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FDA on BPA: We Need More Time to Think

For related articles and more information, please visit OCA's Environment and Climate Resource Center page and our Appetite For a Change page.
This week was packed with incriminating evidence linking the endocrine disruptor bisphenol A (BPA) to an array of health risks. As we reported last week, a new study found regular, low-dose exposure to BPA might be far more dangerous than previously believed. Meanwhile, a University of Missouri report added to the growing pile of evidence that fetal exposure to the chemical can increase one's likelihood of obesity, while a UK-based nonprofit organization, CHEM Trust, released a report [PDF] that includes BPA with a whole list of chemicals it calls "environmental obesogens" and diabetogens, along with persistent organic pollutants (POPs), arsenic, flame retardants, and phlalates.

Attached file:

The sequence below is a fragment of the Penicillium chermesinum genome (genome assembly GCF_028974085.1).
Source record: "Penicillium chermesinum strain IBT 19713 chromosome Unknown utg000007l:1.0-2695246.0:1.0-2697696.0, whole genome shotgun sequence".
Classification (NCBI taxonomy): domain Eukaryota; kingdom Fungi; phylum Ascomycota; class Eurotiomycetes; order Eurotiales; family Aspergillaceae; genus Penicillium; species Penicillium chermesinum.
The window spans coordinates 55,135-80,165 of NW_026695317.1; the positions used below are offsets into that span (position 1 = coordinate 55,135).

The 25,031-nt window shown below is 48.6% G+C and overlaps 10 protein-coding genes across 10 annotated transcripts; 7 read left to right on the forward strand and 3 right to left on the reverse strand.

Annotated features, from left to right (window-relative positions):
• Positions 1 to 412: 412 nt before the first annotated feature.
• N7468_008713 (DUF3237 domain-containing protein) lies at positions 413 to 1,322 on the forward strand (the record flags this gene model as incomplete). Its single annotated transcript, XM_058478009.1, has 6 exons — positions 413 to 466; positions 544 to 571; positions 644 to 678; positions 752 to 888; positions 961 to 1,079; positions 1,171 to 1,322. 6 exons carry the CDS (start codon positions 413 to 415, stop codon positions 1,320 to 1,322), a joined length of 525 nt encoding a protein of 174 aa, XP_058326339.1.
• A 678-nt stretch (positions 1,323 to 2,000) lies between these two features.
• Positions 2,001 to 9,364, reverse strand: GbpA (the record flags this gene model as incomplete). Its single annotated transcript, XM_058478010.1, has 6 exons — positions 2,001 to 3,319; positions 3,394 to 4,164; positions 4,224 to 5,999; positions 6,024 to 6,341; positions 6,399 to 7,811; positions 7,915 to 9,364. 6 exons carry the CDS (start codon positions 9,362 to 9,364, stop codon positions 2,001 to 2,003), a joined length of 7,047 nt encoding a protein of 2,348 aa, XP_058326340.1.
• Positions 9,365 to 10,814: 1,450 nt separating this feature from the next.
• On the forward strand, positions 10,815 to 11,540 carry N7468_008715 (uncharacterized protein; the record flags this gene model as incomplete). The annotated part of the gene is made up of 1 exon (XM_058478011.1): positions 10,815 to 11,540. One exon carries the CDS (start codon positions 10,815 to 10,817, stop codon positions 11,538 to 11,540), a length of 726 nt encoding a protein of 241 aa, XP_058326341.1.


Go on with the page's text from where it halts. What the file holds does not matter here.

As it turns out, this avalanche of bad news about BPA was not a coincidence.  You see, last December, a federal judge ruled that the Food and Drug Administration (FDA) had been putting off responding to a 2008 petition by the Natural Resources Defense Council (NRDC) to ban the plastic additive in food packaging for too long, and they had to respond by the end of March. So, in a move that won't surprise anyone who watches the agency regularly, the FDA waited until the last Friday of the month to do so.

According to the Los Angeles Times, FDA's acting associate commissioner for policy and planning said the NRDC "hadn't provided sufficient scientific evidence to change the current regulations." The agency - which claims that it's continuing to study BPA - also said that most science to date has only shown conclusive harm in laboratory animals.


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